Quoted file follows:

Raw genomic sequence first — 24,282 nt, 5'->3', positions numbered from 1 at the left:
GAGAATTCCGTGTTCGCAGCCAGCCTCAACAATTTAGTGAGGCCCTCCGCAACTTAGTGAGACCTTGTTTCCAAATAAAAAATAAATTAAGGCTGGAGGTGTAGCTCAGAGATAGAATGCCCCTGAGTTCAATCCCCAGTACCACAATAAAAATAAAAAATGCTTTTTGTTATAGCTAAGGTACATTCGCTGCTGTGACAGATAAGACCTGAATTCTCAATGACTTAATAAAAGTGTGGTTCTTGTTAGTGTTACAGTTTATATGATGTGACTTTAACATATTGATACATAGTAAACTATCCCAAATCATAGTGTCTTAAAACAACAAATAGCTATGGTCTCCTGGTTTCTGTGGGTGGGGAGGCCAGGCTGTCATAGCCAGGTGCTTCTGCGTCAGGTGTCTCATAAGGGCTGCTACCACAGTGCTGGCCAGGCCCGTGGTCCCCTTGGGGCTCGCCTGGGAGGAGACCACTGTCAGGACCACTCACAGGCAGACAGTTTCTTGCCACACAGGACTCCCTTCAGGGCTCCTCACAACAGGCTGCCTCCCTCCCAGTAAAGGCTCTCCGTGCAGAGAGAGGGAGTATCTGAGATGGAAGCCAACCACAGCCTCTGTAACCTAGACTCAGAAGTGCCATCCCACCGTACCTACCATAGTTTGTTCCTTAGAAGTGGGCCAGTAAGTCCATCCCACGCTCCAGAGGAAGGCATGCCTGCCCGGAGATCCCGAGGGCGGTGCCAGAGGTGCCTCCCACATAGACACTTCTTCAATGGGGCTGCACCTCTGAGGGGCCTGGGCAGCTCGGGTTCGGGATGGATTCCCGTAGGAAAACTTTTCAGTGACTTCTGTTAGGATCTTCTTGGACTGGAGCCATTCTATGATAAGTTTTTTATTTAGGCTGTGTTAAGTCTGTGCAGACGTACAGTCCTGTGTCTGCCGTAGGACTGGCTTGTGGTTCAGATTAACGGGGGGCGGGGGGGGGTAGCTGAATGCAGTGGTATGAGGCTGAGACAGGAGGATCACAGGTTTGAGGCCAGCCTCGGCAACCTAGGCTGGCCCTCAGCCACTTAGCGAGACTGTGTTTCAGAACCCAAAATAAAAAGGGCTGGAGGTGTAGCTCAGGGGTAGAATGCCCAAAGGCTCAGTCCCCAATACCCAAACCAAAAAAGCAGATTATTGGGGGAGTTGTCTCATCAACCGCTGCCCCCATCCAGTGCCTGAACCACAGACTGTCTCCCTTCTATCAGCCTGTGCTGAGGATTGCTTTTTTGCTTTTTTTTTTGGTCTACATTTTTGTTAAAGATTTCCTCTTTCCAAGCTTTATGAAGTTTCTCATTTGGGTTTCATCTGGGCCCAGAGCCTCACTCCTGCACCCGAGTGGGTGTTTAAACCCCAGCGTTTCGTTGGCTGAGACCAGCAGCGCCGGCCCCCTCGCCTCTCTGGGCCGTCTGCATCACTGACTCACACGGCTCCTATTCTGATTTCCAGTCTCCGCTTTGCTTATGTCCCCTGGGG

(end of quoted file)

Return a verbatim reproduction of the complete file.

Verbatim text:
Raw genomic sequence first — 24,282 nt, 5'->3', positions numbered from 1 at the left:
GAGAATTCCGTGTTCGCAGCCAGCCTCAACAATTTAGTGAGGCCCTCCGCAACTTAGTGAGACCTTGTTTCCAAATAAAAAATAAATTAAGGCTGGAGGTGTAGCTCAGAGATAGAATGCCCCTGAGTTCAATCCCCAGTACCACAATAAAAATAAAAAATGCTTTTTGTTATAGCTAAGGTACATTCGCTGCTGTGACAGATAAGACCTGAATTCTCAATGACTTAATAAAAGTGTGGTTCTTGTTAGTGTTACAGTTTATATGATGTGACTTTAACATATTGATACATAGTAAACTATCCCAAATCATAGTGTCTTAAAACAACAAATAGCTATGGTCTCCTGGTTTCTGTGGGTGGGGAGGCCAGGCTGTCATAGCCAGGTGCTTCTGCGTCAGGTGTCTCATAAGGGCTGCTACCACAGTGCTGGCCAGGCCCGTGGTCCCCTTGGGGCTCGCCTGGGAGGAGACCACTGTCAGGACCACTCACAGGCAGACAGTTTCTTGCCACACAGGACTCCCTTCAGGGCTCCTCACAACAGGCTGCCTCCCTCCCAGTAAAGGCTCTCCGTGCAGAGAGAGGGAGTATCTGAGATGGAAGCCAACCACAGCCTCTGTAACCTAGACTCAGAAGTGCCATCCCACCGTACCTACCATAGTTTGTTCCTTAGAAGTGGGCCAGTAAGTCCATCCCACGCTCCAGAGGAAGGCATGCCTGCCCGGAGATCCCGAGGGCGGTGCCAGAGGTGCCTCCCACATAGACACTTCTTCAATGGGGCTGCACCTCTGAGGGGCCTGGGCAGCTCGGGTTCGGGATGGATTCCCGTAGGAAAACTTTTCAGTGACTTCTGTTAGGATCTTCTTGGACTGGAGCCATTCTATGATAAGTTTTTTATTTAGGCTGTGTTAAGTCTGTGCAGACGTACAGTCCTGTGTCTGCCGTAGGACTGGCTTGTGGTTCAGATTAACGGGGGGCGGGGGGGGGTAGCTGAATGCAGTGGTATGAGGCTGAGACAGGAGGATCACAGGTTTGAGGCCAGCCTCGGCAACCTAGGCTGGCCCTCAGCCACTTAGCGAGACTGTGTTTCAGAACCCAAAATAAAAAGGGCTGGAGGTGTAGCTCAGGGGTAGAATGCCCAAAGGCTCAGTCCCCAATACCCAAACCAAAAAAGCAGATTATTGGGGGAGTTGTCTCATCAACCGCTGCCCCCATCCAGTGCCTGAACCACAGACTGTCTCCCTTCTATCAGCCTGTGCTGAGGATTGCTTTTTTGCTTTTTTTTTTGGTCTACATTTTTGTTAAAGATTTCCTCTTTCCAAGCTTTATGAAGTTTCTCATTTGGGTTTCATCTGGGCCCAGAGCCTCACTCCTGCACCCGAGTGGGTGTTTAAACCCCAGCGTTTCGTTGGCTGAGACCAGCAGCGCCGGCCCCCTCGCCTCTCTGGGCCGTCTGCATCACTGACTCACACGGCTCCTATTCTGATTTCCAGTCTCCGCTTTGCTTATGTCCCCTGGGG